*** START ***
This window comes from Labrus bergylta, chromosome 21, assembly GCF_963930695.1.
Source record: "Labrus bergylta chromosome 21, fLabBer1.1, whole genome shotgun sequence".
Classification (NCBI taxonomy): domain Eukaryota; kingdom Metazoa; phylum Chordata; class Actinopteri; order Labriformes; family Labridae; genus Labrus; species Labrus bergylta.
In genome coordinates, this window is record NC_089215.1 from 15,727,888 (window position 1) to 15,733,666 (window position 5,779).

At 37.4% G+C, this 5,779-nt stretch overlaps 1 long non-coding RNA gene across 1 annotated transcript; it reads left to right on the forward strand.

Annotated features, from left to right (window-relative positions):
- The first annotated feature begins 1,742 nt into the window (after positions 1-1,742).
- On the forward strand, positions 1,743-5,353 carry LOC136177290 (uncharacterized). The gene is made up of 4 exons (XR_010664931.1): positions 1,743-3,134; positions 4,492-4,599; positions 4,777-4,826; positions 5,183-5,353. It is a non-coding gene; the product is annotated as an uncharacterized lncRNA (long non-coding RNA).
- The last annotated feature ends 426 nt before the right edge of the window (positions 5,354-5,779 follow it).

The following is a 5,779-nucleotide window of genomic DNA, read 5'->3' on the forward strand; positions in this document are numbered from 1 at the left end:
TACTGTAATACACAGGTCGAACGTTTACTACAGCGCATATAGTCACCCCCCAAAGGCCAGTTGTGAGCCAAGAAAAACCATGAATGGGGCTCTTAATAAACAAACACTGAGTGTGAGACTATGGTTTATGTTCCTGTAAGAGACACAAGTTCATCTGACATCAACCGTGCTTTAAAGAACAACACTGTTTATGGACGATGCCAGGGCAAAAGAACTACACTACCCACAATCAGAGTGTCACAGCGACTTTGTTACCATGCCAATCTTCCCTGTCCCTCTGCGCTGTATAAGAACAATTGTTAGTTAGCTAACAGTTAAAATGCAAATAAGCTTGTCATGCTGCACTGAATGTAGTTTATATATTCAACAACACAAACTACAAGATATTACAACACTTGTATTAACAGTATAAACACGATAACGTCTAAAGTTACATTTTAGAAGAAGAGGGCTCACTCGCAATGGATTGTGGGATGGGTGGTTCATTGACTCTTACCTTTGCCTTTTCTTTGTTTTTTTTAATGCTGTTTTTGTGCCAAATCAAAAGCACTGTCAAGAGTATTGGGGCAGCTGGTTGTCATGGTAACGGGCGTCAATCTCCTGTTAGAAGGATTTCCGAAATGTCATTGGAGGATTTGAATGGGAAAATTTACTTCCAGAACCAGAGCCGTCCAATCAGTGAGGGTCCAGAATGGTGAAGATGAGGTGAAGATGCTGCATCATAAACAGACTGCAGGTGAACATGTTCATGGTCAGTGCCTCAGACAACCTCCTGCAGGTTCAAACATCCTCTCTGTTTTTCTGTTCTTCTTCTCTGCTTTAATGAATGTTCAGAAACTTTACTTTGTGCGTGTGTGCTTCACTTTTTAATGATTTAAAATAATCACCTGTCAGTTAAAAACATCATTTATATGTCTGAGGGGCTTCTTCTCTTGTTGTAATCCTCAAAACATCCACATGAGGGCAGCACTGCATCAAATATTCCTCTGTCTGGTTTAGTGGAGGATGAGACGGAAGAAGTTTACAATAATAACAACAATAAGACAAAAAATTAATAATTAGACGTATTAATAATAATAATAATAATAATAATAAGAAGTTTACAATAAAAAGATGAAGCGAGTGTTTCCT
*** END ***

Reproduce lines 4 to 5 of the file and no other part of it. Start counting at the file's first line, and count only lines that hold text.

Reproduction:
In genome coordinates, this window is record NC_089215.1 from 15,727,888 (window position 1) to 15,733,666 (window position 5,779).

At 37.4% G+C, this 5,779-nt stretch overlaps 1 long non-coding RNA gene across 1 annotated transcript; it reads left to right on the forward strand.